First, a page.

A relapse doesn’t occur all at once. There are usually 3 stages in the relapse process, and identifying them can help you avoid a full-blow return to drinking.
There are a lot of misconceptions about a relapse on alcohol or drugs. Sometimes, we think that a relapse is a failure or proof treatment didn’t work. Neither is true. Relapse is something that can but doesn’t have to be part of the recovery process. It’s also not a sudden event. Instead, there are stages of relapse. By being aware of these stages of relapse, you may be able to identify the signs early on in yourself or someone else and take steps to adjust what’s happening before there’s a full-blown relapse.
What Is an Alcohol Relapse?
Alcoholism is defined as a chronic condition that is the most severe version of alcohol abuse. When someone has an alcohol use disorder, they can’t control their drinking and continue to drink even with negative side effects. Alcohol use disorder can be classified based on severity, including mild, moderate, and severe. It’s treatable, but if untreated, it can lead to serious destruction and even death.
A person who misuses alcohol will feel like they are not able to function in their daily life without the use of alcohol. This is due to the changes in their brain chemistry due to their drinking. As with other chronic diseases, alcohol use disorder has treatment options and can be managed.
People will often go through treatment and have a period of sobriety. But what happens if, after being sober, someone starts drinking again? This is an alcohol relapse. An alcohol relapse means you go back to drinking regularly after having a period of sobriety without the use of alcohol.
Why Do People Relapse?
There are a wide variety of reasons someone might relapse. Examples of reasons for relapse can include:
- Tempting situations, like returning to a setting or environment where you used to drink.
- Stress, like insecure housing or social pressure lead to substance use as a coping mechanism
- Untreated mental or emotional health disorders
- Poor physical health, such as chronic pain
- Guilt stemming from an initial lapse
Some people relapse because of a happy situation and associate alcohol with celebrating. Relapse can also occur if there’s a belief they’re past their addiction and can control their drinking.
Understanding triggers for alcohol use is important for someone in recovery and their loved ones. If someone knows their triggers, they can better avoid them and reduce their risk of a relapse.
Some of the most common alcohol triggers include:
- Being with people you used to drink with
- Certain times of the year, like holidays or anniversaries
- Visiting places where you’d drink
- Experiencing unwanted emotions
- Alcohol exposure
- Financial changes
- Relationship issues
If someone is in recovery, they might feel more of a temptation to drink again than normal. It’s helpful to have a relapse prevention plan that considers these triggers, with specifically identified strategies to address them.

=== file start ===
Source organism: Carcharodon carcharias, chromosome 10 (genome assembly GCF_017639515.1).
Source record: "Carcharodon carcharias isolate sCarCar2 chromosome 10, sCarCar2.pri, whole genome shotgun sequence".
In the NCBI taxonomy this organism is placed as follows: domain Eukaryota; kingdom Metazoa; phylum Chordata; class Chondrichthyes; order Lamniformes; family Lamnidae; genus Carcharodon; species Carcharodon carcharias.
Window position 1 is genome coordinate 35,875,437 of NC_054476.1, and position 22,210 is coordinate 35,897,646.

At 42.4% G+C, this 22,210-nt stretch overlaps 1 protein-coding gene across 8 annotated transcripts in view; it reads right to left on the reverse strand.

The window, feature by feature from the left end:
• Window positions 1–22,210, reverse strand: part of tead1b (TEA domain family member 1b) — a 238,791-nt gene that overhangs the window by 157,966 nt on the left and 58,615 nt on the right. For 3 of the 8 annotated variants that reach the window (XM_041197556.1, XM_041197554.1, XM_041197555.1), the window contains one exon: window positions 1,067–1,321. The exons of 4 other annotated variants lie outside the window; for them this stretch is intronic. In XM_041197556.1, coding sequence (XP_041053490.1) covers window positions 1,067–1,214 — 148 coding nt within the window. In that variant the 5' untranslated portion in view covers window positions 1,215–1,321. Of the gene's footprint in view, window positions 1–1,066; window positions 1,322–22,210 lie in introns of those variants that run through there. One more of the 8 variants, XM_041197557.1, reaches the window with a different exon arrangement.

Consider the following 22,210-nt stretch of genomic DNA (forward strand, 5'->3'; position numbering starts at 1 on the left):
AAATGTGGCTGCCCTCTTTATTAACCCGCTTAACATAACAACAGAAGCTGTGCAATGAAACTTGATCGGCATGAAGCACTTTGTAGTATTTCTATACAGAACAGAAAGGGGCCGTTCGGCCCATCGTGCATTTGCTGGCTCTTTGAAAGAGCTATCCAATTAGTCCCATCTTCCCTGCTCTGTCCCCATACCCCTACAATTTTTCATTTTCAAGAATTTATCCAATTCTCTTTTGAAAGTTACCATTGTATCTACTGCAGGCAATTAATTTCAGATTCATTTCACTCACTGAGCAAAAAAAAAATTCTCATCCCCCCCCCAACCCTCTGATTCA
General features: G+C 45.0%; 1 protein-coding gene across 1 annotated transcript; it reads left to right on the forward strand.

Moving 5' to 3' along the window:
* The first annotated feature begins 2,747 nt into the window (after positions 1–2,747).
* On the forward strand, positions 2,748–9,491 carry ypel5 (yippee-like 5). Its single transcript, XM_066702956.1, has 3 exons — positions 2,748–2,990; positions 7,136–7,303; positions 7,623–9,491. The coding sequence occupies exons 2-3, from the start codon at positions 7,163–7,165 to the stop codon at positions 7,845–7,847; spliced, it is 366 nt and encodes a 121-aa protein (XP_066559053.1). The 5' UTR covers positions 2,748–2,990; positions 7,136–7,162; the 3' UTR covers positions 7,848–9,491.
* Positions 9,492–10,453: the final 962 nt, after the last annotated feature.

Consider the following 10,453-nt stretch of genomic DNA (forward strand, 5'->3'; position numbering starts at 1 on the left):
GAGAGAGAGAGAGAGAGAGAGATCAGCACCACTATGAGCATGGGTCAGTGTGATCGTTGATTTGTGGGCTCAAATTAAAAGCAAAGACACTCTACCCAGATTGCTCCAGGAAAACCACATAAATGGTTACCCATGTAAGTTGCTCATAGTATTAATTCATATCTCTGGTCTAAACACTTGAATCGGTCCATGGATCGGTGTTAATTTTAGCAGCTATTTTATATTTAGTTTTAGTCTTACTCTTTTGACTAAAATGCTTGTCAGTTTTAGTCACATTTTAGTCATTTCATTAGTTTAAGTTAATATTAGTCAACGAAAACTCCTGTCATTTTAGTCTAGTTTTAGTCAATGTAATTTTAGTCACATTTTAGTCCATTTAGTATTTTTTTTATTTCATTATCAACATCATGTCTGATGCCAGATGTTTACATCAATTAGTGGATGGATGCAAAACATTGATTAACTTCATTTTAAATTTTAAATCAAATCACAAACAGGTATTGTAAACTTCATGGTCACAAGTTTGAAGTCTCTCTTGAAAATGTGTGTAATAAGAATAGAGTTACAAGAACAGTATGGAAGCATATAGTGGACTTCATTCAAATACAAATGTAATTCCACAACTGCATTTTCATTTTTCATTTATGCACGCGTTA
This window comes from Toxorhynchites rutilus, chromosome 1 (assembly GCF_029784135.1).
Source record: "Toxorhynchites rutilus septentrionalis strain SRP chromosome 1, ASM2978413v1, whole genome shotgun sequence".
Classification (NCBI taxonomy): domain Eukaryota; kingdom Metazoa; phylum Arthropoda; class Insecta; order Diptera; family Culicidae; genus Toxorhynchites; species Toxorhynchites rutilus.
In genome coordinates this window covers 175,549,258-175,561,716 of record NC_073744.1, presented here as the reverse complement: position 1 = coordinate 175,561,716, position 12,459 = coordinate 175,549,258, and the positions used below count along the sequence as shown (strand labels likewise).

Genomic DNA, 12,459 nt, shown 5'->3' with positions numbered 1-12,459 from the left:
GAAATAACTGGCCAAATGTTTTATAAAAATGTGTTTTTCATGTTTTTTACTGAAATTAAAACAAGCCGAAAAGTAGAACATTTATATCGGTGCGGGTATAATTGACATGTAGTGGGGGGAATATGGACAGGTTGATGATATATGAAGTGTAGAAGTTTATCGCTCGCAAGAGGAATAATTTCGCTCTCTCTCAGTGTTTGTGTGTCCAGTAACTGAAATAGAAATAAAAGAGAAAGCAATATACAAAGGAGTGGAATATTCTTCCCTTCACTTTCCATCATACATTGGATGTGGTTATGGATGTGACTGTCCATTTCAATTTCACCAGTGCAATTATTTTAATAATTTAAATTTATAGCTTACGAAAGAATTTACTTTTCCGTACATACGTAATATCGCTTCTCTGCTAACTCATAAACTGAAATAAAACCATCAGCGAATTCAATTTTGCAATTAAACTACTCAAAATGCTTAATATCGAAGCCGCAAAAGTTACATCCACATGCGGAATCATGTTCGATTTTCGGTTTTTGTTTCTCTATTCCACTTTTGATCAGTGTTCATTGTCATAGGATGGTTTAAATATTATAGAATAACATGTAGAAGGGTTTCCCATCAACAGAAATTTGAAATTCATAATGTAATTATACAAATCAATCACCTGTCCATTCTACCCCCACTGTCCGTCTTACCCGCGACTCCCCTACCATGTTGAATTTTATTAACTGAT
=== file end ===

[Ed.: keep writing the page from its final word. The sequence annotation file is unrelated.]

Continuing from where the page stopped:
The 3 Stages of Relapse
When we think about a relapse, we tend to think about it as sudden, unexpected, and all at once. In reality, it’s likely a gradual progression for most people, and there are typically three stages of relapse. Relapse isn’t just the event of going back to alcohol. Relapse is a process that can begin weeks or months before someone drinks.
Stage 1: Emotional Relapse
During this stage, someone isn’t thinking about drinking, but their emotions and behaviors are setting up a potential relapse in the future. Denial characterizes the initial phase since the person isn’t actively thinking about drinking. Signs of emotional relapse can include:
- Trying to push emotions away
- Not going to meetings
- Focusing on other people, like their problems or how you’re affected by other people
- A lack of self-care
- Problems with eating and sleeping habits
If you find yourself in an emotional relapse, try to learn more about how you can practice self-care. Self-care might be as simple as adjusting your diet or getting more sleep. Self-care can also mean taking better care of your emotional needs. Take time out for yourself, treat yourself with compassion, and let yourself have fun.
Stage 2: Mental Relapse
Once you reach a mental relapse stage, you might feel like there’s an internal war. Part of you could want to use, but the other part doesn’t. You may eventually have less cognitive resistance to relapse. Signs of mental relapse include:
- Drug and alcohol cravings
- Thinking about the people, places, and things that you associate with past use
- Minimizing the consequences of your past use
- Glamorizing past alcohol and drug use
- Becoming deceptive
- Trying to come up with plans to keep your use under control
- Looking for opportunities to relapse
- Actively planning a relapse
If you’re in a period of mental relapse, one of the best things you can do is work to find strategies to avoid high-risk situations. You could, for example, be going over in your mind permitting yourself to use in a certain situation. It can be hard for you if you experience a mental relapse because you might have felt that you’d never think about using again after treatment.
Don’t let this situation or cravings make you feel down or like you haven’t achieved something amazing already. You aren’t doing something wrong or failing in your recovery. You can work on strengthening your coping skills to move past a mental relapse. Working with a therapist can be helpful during a period of mental relapse.
Stage 3: Physical Relapse
Physical relapse is a return to using alcohol or drugs. Some clinicians will divide this stage of relapse into a lapse and then the actual relapse. A lapse is an initial situation where you might drink. A relapse is a return to using alcohol in a way that’s out of control.
Some people feel that relapse prevention is about saying no right before they take a drink. In reality, the physical relapse stage is the most difficult to stop, and it’s a final stage rather than a standalone. If you experience a physical relapse, you might need to return to treatment or revisit your relapse prevention plan. Treatment didn’t fail, and you didn’t either, but a physical relapse can mean that your treatment plan may need to be adjusted or evolve with your changing needs.